Pakistan is all set to launch its own version of Netflix. It was announced by Federal Minister for Science and Technology Fawad Chaudhry that his ministry is all set to launch Pakistan’s first OTT (over-the-top) platform like Netflix.
Chaudhry says that the aim is to put Pakistani content on the map and PEMRA has been asked to prepare guidelines keeping in mind the international market. He maintained that with internet freedom, censorship is unlikely. But in a country where PEMRA has started giving guidelines to products on how to make their television advertisements, where dramas are banned due to ‘indecency’, where video-sharing platforms are banned for spreading immortality, it would be interesting to see if international standards will be maintained without any trouble.
Pakistan cannot get ahead in technology unless and until we get on with the times and stop censoring content.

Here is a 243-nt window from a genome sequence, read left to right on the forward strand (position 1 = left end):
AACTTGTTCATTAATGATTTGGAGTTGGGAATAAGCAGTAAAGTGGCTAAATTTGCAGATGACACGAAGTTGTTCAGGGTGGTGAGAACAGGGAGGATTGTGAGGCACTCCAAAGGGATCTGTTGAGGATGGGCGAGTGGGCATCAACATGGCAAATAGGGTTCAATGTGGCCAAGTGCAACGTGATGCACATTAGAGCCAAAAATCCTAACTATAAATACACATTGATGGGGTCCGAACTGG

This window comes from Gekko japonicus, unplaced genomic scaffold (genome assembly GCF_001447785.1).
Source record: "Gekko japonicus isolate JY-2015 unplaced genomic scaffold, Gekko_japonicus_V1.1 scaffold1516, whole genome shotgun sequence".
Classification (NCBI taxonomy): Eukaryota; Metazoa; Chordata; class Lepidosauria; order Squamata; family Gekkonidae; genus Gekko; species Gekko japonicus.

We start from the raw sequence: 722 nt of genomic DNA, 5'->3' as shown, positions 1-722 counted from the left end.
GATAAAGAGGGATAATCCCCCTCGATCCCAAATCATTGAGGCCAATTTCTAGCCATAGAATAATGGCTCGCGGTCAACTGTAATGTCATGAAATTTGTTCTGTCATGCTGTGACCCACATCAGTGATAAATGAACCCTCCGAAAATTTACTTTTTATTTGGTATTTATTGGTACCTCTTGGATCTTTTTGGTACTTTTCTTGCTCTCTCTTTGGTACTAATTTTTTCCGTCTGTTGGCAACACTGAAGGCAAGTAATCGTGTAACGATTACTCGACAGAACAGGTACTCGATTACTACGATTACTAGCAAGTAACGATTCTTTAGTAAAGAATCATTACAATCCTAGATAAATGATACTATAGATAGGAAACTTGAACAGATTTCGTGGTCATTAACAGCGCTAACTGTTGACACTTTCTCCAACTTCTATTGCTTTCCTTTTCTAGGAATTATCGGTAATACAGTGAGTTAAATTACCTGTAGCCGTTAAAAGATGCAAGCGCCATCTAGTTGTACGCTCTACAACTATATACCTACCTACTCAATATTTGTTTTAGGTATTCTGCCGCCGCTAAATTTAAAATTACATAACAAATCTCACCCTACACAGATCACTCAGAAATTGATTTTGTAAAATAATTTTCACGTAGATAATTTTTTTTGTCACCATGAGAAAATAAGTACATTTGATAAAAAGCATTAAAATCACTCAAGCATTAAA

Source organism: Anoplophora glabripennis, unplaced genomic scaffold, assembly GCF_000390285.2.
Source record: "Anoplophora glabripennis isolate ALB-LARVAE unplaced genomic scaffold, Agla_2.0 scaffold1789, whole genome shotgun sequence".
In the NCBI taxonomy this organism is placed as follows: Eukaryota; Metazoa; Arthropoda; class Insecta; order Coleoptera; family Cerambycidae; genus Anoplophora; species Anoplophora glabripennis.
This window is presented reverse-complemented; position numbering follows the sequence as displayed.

On the one hand, we are fighting censorship in the entertainment side and on the other, our mainstream news media is also facing a tough time. Geo News’ reporter Ali Imran Syed went missing for 22 hours on Friday. Mr Imran Syed was the one who had reported on the arrest of PML-N leader Captain (retd) Safdar from a Karachi hotel and whose CCTV footage was broadcast by Geo.
Thankfully, the missing reporter returned safely the next day. Information Minister Shibli Faraz prayed for his safe return. According to journalist Mubashir Zaidi’s tweet, Ali Imran “was picked up by mistake regarding investigations of the murder of Maulana Adil. He was picked up for being a lookalike of one of the assassins. What’s surprising is that it took 22 hours to realize that he wasn’t the person they’re looking for.”
Journalists going missing is not something unheard of in Pakistan. One considers it a miracle when missing journalists come back safely. In any civilised country, a journalist cannot be picked up like this. In Pakistan, we breathe a sigh of relief when journalists return alive. Media freedom is guaranteed under our Constitution but it is something that still alludes us.
Censorship, be it in the media, entertainment industry, or any other sector, is detrimental to a nation’s growth. We hope that when the Pakistani version of Netflix is launched, the content that we see online will be creative and thought-provoking.